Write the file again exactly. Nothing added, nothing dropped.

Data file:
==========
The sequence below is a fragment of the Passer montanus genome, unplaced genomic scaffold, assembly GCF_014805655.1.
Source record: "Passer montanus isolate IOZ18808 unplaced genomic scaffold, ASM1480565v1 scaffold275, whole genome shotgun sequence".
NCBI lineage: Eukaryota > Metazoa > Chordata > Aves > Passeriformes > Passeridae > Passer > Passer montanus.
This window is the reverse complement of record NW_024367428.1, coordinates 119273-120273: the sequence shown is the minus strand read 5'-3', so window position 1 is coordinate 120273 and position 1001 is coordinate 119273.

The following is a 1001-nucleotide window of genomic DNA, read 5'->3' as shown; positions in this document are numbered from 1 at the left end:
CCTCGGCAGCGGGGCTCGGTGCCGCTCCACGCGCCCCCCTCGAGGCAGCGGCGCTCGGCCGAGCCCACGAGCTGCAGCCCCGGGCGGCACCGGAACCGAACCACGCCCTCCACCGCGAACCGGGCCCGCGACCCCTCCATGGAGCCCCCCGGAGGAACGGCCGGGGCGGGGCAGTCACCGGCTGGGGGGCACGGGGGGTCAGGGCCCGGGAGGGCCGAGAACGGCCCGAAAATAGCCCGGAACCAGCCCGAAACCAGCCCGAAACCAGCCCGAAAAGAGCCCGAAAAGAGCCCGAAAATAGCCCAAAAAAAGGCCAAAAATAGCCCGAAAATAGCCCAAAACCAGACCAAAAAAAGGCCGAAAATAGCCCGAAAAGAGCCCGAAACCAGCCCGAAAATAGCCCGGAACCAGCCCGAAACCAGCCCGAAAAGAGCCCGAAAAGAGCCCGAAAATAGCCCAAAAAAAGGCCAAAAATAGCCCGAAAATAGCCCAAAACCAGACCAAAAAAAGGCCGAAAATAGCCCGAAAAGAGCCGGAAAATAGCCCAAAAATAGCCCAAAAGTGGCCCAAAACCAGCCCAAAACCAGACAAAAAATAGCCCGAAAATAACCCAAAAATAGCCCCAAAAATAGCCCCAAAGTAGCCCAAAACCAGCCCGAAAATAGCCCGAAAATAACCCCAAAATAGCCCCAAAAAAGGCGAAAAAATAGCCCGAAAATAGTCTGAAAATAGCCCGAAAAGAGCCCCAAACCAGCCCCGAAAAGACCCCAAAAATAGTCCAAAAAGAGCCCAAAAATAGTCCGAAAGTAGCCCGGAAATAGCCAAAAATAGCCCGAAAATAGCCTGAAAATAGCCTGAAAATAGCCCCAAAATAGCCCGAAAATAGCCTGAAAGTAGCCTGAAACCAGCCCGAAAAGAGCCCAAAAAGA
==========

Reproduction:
The sequence below is a fragment of the Passer montanus genome, unplaced genomic scaffold, assembly GCF_014805655.1.
Source record: "Passer montanus isolate IOZ18808 unplaced genomic scaffold, ASM1480565v1 scaffold275, whole genome shotgun sequence".
NCBI lineage: Eukaryota > Metazoa > Chordata > Aves > Passeriformes > Passeridae > Passer > Passer montanus.
This window is the reverse complement of record NW_024367428.1, coordinates 119273-120273: the sequence shown is the minus strand read 5'-3', so window position 1 is coordinate 120273 and position 1001 is coordinate 119273.

The following is a 1001-nucleotide window of genomic DNA, read 5'->3' as shown; positions in this document are numbered from 1 at the left end:
CCTCGGCAGCGGGGCTCGGTGCCGCTCCACGCGCCCCCCTCGAGGCAGCGGCGCTCGGCCGAGCCCACGAGCTGCAGCCCCGGGCGGCACCGGAACCGAACCACGCCCTCCACCGCGAACCGGGCCCGCGACCCCTCCATGGAGCCCCCCGGAGGAACGGCCGGGGCGGGGCAGTCACCGGCTGGGGGGCACGGGGGGTCAGGGCCCGGGAGGGCCGAGAACGGCCCGAAAATAGCCCGGAACCAGCCCGAAACCAGCCCGAAACCAGCCCGAAAAGAGCCCGAAAAGAGCCCGAAAATAGCCCAAAAAAAGGCCAAAAATAGCCCGAAAATAGCCCAAAACCAGACCAAAAAAAGGCCGAAAATAGCCCGAAAAGAGCCCGAAACCAGCCCGAAAATAGCCCGGAACCAGCCCGAAACCAGCCCGAAAAGAGCCCGAAAAGAGCCCGAAAATAGCCCAAAAAAAGGCCAAAAATAGCCCGAAAATAGCCCAAAACCAGACCAAAAAAAGGCCGAAAATAGCCCGAAAAGAGCCGGAAAATAGCCCAAAAATAGCCCAAAAGTGGCCCAAAACCAGCCCAAAACCAGACAAAAAATAGCCCGAAAATAACCCAAAAATAGCCCCAAAAATAGCCCCAAAGTAGCCCAAAACCAGCCCGAAAATAGCCCGAAAATAACCCCAAAATAGCCCCAAAAAAGGCGAAAAAATAGCCCGAAAATAGTCTGAAAATAGCCCGAAAAGAGCCCCAAACCAGCCCCGAAAAGACCCCAAAAATAGTCCAAAAAGAGCCCAAAAATAGTCCGAAAGTAGCCCGGAAATAGCCAAAAATAGCCCGAAAATAGCCTGAAAATAGCCTGAAAATAGCCCCAAAATAGCCCGAAAATAGCCTGAAAGTAGCCTGAAACCAGCCCGAAAAGAGCCCAAAAAGA